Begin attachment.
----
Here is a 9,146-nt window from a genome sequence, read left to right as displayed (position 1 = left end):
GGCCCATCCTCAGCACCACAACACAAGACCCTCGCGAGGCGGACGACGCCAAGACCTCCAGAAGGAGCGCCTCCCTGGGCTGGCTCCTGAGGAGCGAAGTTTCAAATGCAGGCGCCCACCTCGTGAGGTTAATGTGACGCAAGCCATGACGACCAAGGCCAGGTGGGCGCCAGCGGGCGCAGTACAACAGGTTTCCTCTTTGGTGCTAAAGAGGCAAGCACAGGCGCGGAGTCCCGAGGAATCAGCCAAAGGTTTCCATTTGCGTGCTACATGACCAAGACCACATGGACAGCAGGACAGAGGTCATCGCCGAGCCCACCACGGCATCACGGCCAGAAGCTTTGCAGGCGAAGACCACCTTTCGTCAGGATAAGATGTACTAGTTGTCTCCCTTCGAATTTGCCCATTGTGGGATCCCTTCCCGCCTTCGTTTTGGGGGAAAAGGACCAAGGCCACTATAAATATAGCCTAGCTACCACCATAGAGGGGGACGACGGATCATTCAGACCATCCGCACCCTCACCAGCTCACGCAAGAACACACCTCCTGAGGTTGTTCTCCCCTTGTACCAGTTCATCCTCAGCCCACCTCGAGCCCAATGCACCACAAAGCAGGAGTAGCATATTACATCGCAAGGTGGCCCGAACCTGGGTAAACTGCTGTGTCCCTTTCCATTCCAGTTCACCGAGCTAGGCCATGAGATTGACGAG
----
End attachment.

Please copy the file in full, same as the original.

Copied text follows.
Here is a 9,146-nt window from a genome sequence, read left to right as displayed (position 1 = left end):
GGCCCATCCTCAGCACCACAACACAAGACCCTCGCGAGGCGGACGACGCCAAGACCTCCAGAAGGAGCGCCTCCCTGGGCTGGCTCCTGAGGAGCGAAGTTTCAAATGCAGGCGCCCACCTCGTGAGGTTAATGTGACGCAAGCCATGACGACCAAGGCCAGGTGGGCGCCAGCGGGCGCAGTACAACAGGTTTCCTCTTTGGTGCTAAAGAGGCAAGCACAGGCGCGGAGTCCCGAGGAATCAGCCAAAGGTTTCCATTTGCGTGCTACATGACCAAGACCACATGGACAGCAGGACAGAGGTCATCGCCGAGCCCACCACGGCATCACGGCCAGAAGCTTTGCAGGCGAAGACCACCTTTCGTCAGGATAAGATGTACTAGTTGTCTCCCTTCGAATTTGCCCATTGTGGGATCCCTTCCCGCCTTCGTTTTGGGGGAAAAGGACCAAGGCCACTATAAATATAGCCTAGCTACCACCATAGAGGGGGACGACGGATCATTCAGACCATCCGCACCCTCACCAGCTCACGCAAGAACACACCTCCTGAGGTTGTTCTCCCCTTGTACCAGTTCATCCTCAGCCCACCTCGAGCCCAATGCACCACAAAGCAGGAGTAGCATATTACATCGCAAGGTGGCCCGAACCTGGGTAAACTGCTGTGTCCCTTTCCATTCCAGTTCACCGAGCTAGGCCATGAGATTGACGAG